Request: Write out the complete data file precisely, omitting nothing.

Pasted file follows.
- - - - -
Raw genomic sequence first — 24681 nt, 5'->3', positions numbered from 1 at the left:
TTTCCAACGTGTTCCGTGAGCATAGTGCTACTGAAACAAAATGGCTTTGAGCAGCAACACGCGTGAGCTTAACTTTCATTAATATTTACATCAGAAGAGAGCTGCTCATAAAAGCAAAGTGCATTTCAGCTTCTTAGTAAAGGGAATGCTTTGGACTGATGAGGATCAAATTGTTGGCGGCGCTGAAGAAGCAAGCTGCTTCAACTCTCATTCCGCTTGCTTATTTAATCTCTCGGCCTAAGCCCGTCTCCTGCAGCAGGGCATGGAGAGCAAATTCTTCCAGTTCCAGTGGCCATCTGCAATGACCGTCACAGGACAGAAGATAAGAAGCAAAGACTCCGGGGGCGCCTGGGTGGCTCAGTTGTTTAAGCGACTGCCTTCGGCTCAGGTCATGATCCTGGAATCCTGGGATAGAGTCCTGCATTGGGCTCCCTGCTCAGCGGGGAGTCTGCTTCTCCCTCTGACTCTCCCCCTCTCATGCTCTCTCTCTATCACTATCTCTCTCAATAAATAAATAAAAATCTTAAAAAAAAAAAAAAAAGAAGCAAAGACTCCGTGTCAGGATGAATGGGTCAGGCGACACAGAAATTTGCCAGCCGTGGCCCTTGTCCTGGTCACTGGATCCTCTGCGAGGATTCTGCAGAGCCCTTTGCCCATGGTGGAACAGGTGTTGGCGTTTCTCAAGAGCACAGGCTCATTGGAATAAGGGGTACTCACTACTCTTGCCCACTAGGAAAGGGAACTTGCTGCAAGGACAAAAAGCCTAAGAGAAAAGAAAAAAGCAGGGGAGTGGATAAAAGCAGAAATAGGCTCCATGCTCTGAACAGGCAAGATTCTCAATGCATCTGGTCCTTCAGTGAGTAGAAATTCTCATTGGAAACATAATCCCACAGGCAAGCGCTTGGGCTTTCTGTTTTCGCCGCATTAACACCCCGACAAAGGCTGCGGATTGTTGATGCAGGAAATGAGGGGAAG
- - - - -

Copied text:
Raw genomic sequence first — 24681 nt, 5'->3', positions numbered from 1 at the left:
TTTCCAACGTGTTCCGTGAGCATAGTGCTACTGAAACAAAATGGCTTTGAGCAGCAACACGCGTGAGCTTAACTTTCATTAATATTTACATCAGAAGAGAGCTGCTCATAAAAGCAAAGTGCATTTCAGCTTCTTAGTAAAGGGAATGCTTTGGACTGATGAGGATCAAATTGTTGGCGGCGCTGAAGAAGCAAGCTGCTTCAACTCTCATTCCGCTTGCTTATTTAATCTCTCGGCCTAAGCCCGTCTCCTGCAGCAGGGCATGGAGAGCAAATTCTTCCAGTTCCAGTGGCCATCTGCAATGACCGTCACAGGACAGAAGATAAGAAGCAAAGACTCCGGGGGCGCCTGGGTGGCTCAGTTGTTTAAGCGACTGCCTTCGGCTCAGGTCATGATCCTGGAATCCTGGGATAGAGTCCTGCATTGGGCTCCCTGCTCAGCGGGGAGTCTGCTTCTCCCTCTGACTCTCCCCCTCTCATGCTCTCTCTCTATCACTATCTCTCTCAATAAATAAATAAAAATCTTAAAAAAAAAAAAAAAAGAAGCAAAGACTCCGTGTCAGGATGAATGGGTCAGGCGACACAGAAATTTGCCAGCCGTGGCCCTTGTCCTGGTCACTGGATCCTCTGCGAGGATTCTGCAGAGCCCTTTGCCCATGGTGGAACAGGTGTTGGCGTTTCTCAAGAGCACAGGCTCATTGGAATAAGGGGTACTCACTACTCTTGCCCACTAGGAAAGGGAACTTGCTGCAAGGACAAAAAGCCTAAGAGAAAAGAAAAAAGCAGGGGAGTGGATAAAAGCAGAAATAGGCTCCATGCTCTGAACAGGCAAGATTCTCAATGCATCTGGTCCTTCAGTGAGTAGAAATTCTCATTGGAAACATAATCCCACAGGCAAGCGCTTGGGCTTTCTGTTTTCGCCGCATTAACACCCCGACAAAGGCTGCGGATTGTTGATGCAGGAAATGAGGGGAAG